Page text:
Like many myths, the banshee seems to have been a corruption of pre-Christian and Christian folk tales. There seems to have been an intermingling of the mythological stories about the sidhs and other supernatural creatures so that wailing song of the fairy woman became not just the herald of a death of one of those famous families, but a portent of death in one's own family. Eventually, it transformed into a signal of one's own death if one should be unlucky enough to hear the song of the banshee. Contributing to this fearful symmetry is the appearance that the sidh, who was now called a banshee, began to take. There is much in folk literature to suggest that the banshee ancestry has some mermaid blood in it. Banshees are most often seen all dressed in a nebulous and flowing white, with long hair that can also be so light as to appear white. Apparently, the banshee are quite conscious off their looks because most reports indicate they appear to be brushing those long, flowing locks with a silver comb. This long flowing hair is thought by many to have originated with the same look that mermaids in the water had. One interesting element to this particular of the myth of the banshee is the fear that is the fear that you should fear if you happen to be taking a long walk through the magnificent green meadows of the Irish countryside and you happen to come across a silver comb lying on the ground. Should you happen to find a particularly beautiful silver comb in the green grass, just turn around and walk away. Do not, under any circumstances, pick it up, because the moment you do, a banshee will appear and take you away.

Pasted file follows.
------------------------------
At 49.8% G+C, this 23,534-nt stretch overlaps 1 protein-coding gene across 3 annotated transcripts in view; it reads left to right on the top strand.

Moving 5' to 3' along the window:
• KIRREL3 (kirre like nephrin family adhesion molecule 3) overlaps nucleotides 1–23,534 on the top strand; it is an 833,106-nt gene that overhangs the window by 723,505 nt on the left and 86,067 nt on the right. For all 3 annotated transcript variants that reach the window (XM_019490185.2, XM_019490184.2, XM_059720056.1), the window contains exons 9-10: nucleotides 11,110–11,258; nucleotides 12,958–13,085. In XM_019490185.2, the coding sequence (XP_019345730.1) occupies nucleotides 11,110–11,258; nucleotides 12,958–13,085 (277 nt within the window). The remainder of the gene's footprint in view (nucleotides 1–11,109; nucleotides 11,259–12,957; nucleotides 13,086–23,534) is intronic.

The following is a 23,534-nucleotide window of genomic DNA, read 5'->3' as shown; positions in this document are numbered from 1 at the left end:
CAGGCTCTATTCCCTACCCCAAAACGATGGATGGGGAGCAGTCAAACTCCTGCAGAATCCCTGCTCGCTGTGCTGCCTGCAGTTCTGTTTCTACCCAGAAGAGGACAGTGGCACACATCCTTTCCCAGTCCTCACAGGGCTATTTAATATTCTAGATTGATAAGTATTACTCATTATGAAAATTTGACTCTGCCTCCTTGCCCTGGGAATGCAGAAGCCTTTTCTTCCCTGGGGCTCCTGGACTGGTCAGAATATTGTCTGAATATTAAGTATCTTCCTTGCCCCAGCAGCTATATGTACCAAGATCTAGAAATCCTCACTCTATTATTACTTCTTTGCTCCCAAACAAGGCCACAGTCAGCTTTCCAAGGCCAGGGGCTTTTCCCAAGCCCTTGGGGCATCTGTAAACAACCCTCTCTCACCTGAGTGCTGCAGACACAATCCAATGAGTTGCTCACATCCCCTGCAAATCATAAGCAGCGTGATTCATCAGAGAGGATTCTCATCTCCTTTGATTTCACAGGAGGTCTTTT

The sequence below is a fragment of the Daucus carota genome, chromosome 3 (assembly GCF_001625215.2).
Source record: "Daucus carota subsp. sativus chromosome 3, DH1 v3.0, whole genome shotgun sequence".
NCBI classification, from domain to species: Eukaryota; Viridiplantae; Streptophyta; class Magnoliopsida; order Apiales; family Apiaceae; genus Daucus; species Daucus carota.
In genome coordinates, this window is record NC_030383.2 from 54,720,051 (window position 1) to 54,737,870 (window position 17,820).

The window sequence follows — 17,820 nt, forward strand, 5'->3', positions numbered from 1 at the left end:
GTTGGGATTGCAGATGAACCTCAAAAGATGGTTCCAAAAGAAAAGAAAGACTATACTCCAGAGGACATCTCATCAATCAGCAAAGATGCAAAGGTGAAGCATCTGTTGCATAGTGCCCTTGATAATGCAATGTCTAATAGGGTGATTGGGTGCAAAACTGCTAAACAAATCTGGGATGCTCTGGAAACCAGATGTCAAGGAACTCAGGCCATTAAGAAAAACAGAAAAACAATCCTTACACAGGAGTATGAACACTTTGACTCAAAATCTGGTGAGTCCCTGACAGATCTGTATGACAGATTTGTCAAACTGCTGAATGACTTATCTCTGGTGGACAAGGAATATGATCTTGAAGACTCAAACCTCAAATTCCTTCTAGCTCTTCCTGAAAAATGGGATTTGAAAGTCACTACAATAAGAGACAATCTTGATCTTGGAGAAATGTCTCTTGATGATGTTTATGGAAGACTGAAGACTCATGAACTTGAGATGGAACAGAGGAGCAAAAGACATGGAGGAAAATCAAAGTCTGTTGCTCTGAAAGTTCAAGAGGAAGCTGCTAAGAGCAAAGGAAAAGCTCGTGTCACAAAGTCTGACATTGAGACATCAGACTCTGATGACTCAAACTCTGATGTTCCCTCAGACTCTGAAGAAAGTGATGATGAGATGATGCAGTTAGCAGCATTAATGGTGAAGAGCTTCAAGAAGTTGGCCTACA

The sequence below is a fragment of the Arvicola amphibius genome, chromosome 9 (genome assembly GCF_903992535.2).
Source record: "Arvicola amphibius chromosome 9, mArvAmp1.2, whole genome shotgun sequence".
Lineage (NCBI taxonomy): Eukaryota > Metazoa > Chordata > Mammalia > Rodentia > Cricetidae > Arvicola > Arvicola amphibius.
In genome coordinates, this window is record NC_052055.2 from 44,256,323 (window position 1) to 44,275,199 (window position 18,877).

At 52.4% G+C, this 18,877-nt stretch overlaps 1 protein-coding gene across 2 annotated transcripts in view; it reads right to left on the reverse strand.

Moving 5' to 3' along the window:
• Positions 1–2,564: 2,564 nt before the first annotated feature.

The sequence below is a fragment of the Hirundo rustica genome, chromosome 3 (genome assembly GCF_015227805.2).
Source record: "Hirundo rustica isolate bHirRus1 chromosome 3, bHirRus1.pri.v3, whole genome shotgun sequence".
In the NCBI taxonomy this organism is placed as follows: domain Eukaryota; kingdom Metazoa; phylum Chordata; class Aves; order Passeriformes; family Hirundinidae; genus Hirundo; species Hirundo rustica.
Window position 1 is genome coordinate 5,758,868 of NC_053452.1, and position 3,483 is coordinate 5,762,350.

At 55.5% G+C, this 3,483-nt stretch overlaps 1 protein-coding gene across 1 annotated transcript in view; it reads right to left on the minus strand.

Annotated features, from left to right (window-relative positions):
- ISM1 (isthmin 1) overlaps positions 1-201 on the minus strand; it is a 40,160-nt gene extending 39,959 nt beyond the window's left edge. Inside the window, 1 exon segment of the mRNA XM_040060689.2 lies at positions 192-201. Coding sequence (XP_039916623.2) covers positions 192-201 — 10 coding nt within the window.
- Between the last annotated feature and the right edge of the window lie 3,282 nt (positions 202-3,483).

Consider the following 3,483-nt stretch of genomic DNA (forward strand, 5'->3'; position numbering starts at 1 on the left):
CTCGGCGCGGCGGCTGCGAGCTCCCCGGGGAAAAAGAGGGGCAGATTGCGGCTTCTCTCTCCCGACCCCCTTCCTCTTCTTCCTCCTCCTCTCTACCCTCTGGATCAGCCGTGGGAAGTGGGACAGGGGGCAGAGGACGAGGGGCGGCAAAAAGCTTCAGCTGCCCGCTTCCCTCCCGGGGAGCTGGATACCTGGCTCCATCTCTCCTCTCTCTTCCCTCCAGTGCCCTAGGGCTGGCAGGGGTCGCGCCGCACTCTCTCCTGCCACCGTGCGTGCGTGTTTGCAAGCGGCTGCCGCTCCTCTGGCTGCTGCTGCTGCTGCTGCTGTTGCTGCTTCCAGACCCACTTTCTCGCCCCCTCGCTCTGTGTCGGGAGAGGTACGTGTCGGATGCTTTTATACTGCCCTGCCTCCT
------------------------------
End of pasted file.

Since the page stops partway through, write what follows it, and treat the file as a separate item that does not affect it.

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ayeshahaqqiqa Donating Member (1000+ posts) Send PM | Profile | Ignore Tue Mar-17-09 11:54 AM
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1. That is quite interesting
I'd never heard the origins of the banshee before. Thanks for sharing it!